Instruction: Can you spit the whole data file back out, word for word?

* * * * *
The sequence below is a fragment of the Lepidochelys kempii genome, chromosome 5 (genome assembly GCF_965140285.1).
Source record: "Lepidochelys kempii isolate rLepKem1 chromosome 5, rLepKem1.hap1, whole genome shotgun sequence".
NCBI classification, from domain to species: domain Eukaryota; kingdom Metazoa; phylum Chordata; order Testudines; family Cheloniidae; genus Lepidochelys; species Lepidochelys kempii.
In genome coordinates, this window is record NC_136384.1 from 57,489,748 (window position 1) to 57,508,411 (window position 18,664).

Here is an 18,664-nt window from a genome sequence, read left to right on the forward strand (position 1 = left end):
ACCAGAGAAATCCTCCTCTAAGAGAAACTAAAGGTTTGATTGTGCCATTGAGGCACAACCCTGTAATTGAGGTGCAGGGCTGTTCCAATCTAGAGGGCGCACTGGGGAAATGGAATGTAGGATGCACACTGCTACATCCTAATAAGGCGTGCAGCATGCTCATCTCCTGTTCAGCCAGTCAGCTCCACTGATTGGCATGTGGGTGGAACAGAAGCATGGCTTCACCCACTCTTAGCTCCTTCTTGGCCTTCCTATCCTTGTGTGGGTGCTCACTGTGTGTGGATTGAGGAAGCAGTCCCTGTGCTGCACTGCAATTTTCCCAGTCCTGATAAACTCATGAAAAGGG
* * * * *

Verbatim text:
The sequence below is a fragment of the Lepidochelys kempii genome, chromosome 5 (genome assembly GCF_965140285.1).
Source record: "Lepidochelys kempii isolate rLepKem1 chromosome 5, rLepKem1.hap1, whole genome shotgun sequence".
NCBI classification, from domain to species: domain Eukaryota; kingdom Metazoa; phylum Chordata; order Testudines; family Cheloniidae; genus Lepidochelys; species Lepidochelys kempii.
In genome coordinates, this window is record NC_136384.1 from 57,489,748 (window position 1) to 57,508,411 (window position 18,664).

Here is an 18,664-nt window from a genome sequence, read left to right on the forward strand (position 1 = left end):
ACCAGAGAAATCCTCCTCTAAGAGAAACTAAAGGTTTGATTGTGCCATTGAGGCACAACCCTGTAATTGAGGTGCAGGGCTGTTCCAATCTAGAGGGCGCACTGGGGAAATGGAATGTAGGATGCACACTGCTACATCCTAATAAGGCGTGCAGCATGCTCATCTCCTGTTCAGCCAGTCAGCTCCACTGATTGGCATGTGGGTGGAACAGAAGCATGGCTTCACCCACTCTTAGCTCCTTCTTGGCCTTCCTATCCTTGTGTGGGTGCTCACTGTGTGTGGATTGAGGAAGCAGTCCCTGTGCTGCACTGCAATTTTCCCAGTCCTGATAAACTCATGAAAAGGG